The key is that today’s AI chatbots use NLU to discern the user’s need and then use advanced AI tools to determine what the user is trying to accomplish. The combination of machine learning and deep learning help the program develop an increasing knowledge base of questions and responses based on previous interactions, thus improving its ability to predict future needs and responses.

For example, a traditional chatbot can only respond in basic terms if a user asks for a weather forecast (eg: ‘It will be sunny tomorrow’). Conversely, an AI chatbot can use its knowledge base of previous interactions to not only tell the user it will be sunny but suggest sharing surf conditions for a potential day at the beach.

AI Chatbot uses

The number of uses for AI chatbots are not only extensive – they are increasing as quickly as the technology evolves. From ordering Ubers to engaging with in-home devices such as smart kitchen appliances, daily life is filled with countless moments when everyday people are benefiting from conversational chatbots. Then there is the business world, with marketers using AI chatbots to make customer experiences more personal, IT teams embracing their ability to enable self-service and customer service departments benefiting from streamlined communications.

Specific industries that have been won over by AI chatbots include:

  • Food Services: one only has to study Domino’s to see how food chains have benefited from chatbot technology. The pizza giant today sees more than half its orders placed through digital channels and was one of the first major brands to launch a chatbot on Facebook Messenger, with customers able to use its Easy Order feature to request their favourite pizza with one command. With placing a food order a relatively straightforward and predictable exercise, it’s little wonder the food service has rushed at the chance to adopt the cost-effective and highly efficient use of AI chatbots.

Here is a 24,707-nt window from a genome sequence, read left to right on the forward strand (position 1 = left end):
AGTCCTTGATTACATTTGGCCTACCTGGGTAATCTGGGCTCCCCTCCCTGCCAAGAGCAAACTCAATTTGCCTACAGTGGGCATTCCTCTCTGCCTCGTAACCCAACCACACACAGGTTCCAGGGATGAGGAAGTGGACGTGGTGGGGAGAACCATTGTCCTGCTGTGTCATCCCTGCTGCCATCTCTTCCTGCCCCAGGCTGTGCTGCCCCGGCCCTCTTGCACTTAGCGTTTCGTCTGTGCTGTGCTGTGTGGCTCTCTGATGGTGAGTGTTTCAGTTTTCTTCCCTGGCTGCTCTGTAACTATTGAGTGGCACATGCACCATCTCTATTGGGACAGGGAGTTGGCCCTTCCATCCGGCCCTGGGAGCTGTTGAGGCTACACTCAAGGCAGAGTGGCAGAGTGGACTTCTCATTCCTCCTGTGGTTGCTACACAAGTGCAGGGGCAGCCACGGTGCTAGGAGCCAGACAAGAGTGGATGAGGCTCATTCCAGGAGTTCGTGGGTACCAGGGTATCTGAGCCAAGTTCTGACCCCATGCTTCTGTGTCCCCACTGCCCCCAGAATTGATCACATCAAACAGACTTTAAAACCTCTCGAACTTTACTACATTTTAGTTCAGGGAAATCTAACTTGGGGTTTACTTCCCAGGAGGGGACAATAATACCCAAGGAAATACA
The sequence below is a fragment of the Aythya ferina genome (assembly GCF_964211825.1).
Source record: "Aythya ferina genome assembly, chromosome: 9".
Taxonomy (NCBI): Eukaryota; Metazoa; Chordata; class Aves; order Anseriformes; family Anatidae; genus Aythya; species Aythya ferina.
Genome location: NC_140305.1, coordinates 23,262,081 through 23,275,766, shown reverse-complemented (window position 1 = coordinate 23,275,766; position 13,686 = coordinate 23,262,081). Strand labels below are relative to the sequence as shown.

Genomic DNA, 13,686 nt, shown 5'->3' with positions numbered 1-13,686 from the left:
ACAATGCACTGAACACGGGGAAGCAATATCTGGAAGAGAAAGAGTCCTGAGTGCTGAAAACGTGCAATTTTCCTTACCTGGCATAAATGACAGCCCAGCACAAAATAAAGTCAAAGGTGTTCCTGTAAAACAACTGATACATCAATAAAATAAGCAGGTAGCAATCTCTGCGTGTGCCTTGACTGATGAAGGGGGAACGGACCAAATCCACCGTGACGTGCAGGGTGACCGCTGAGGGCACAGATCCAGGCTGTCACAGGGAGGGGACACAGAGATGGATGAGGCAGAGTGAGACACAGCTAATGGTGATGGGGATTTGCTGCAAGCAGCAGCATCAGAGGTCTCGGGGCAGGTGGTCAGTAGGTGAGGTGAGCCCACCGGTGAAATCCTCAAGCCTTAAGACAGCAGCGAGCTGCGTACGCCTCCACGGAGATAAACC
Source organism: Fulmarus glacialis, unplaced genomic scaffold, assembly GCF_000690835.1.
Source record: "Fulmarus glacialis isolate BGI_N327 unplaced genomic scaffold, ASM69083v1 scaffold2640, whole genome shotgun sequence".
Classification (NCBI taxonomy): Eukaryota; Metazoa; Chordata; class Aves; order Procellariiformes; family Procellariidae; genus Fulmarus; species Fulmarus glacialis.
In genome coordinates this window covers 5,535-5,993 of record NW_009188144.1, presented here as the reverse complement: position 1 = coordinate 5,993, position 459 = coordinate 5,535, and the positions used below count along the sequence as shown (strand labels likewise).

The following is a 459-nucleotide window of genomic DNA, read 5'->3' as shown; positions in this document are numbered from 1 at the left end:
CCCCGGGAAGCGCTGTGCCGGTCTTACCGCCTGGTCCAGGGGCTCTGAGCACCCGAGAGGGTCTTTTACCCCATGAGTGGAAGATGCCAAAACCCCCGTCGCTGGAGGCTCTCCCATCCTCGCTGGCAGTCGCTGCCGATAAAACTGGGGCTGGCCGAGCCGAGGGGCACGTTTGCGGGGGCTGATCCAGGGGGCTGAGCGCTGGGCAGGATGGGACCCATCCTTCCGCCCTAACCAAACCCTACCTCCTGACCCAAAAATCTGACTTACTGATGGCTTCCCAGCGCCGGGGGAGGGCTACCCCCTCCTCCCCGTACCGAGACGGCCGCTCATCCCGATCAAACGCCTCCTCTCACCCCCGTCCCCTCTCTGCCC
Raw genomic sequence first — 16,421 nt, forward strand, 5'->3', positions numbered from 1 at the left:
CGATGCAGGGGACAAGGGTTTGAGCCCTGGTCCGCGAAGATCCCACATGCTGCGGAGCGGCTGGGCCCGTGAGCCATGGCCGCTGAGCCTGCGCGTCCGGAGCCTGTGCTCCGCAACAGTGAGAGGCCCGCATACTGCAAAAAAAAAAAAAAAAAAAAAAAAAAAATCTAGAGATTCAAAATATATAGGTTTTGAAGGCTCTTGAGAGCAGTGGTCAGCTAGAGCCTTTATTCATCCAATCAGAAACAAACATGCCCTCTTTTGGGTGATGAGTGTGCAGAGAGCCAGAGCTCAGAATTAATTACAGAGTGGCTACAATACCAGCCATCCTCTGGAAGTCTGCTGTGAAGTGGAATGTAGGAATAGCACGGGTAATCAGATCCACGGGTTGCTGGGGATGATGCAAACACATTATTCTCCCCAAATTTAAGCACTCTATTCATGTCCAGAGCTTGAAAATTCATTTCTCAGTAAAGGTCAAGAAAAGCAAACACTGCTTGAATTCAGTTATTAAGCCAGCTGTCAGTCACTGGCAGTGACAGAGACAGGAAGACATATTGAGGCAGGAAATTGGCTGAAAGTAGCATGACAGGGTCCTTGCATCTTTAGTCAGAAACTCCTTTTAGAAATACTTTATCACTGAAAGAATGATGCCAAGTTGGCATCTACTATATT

• Financial Services: digital disruption has had a huge effect on the finance industry, with countless organisations pursuing strategies that utilise technology to reinvent how they interact with their customers. This extends to AI chatbots, with Samsung having found that more than 50% of financial services were working on a chatbot project as far back as 2017. ‘Conversational banking’ is a key driver for many institutions, with AI chatbots allowing customers to easily perform tasks such as checking account balances and transferring money between accounts and ever-improving natural language processing ensuring banks are enabling more natural communication.
  • Education: given the relative youth of many education ‘customers’, it is little wonder AI chatbots are playing a growing role for universities and other institutions. Millennials and Gen Z not only want but expect instant answers and solutions, with many considering speed and efficiency more important than friendly service on their list of wants. AI chatbots deliver on this front by providing students with immediate access to information and support and customising interactions to enable the best and most personalised learning experience and allowing teachers and administrators to focus on higher-value work than answering routine queries.

Selecting an AI Chatbot platform

For many businesses, the conversation has long passed the debate about whether they will launch an AI chatbot and entered the discussion of when it will happen. Add into the mix the all-important issue of ‘how to do it’, with IBM suggesting these guidelines as a great starting point when considering which platform will work best for you.

  • Pick a solution that can accomplish your immediate goals but won’t limit future expansion
  • Understand the impact AI has on the customer experience
  • Ask what it takes to build, train and improve your chatbot over time
  • Look for ways to connect to, not replace, existing investments, and
  • Determine if the chatbot meets your deployment, scalability and security requirements.

It has never been easier to launch an AI chatbot but that does not mean it is a project that should be rushed. While this blog is an excellent introduction to the concept, the next step should involve more research, garnering more knowledge and partnering with a team that can deliver the best solution for your individual needs.

Interested in further expanding your knowledge? Discover why mistaking an Intelligent Virtual Agent for a regular chatbot is akin to saying a Mini Minor and Formula 1 race car are one and the same.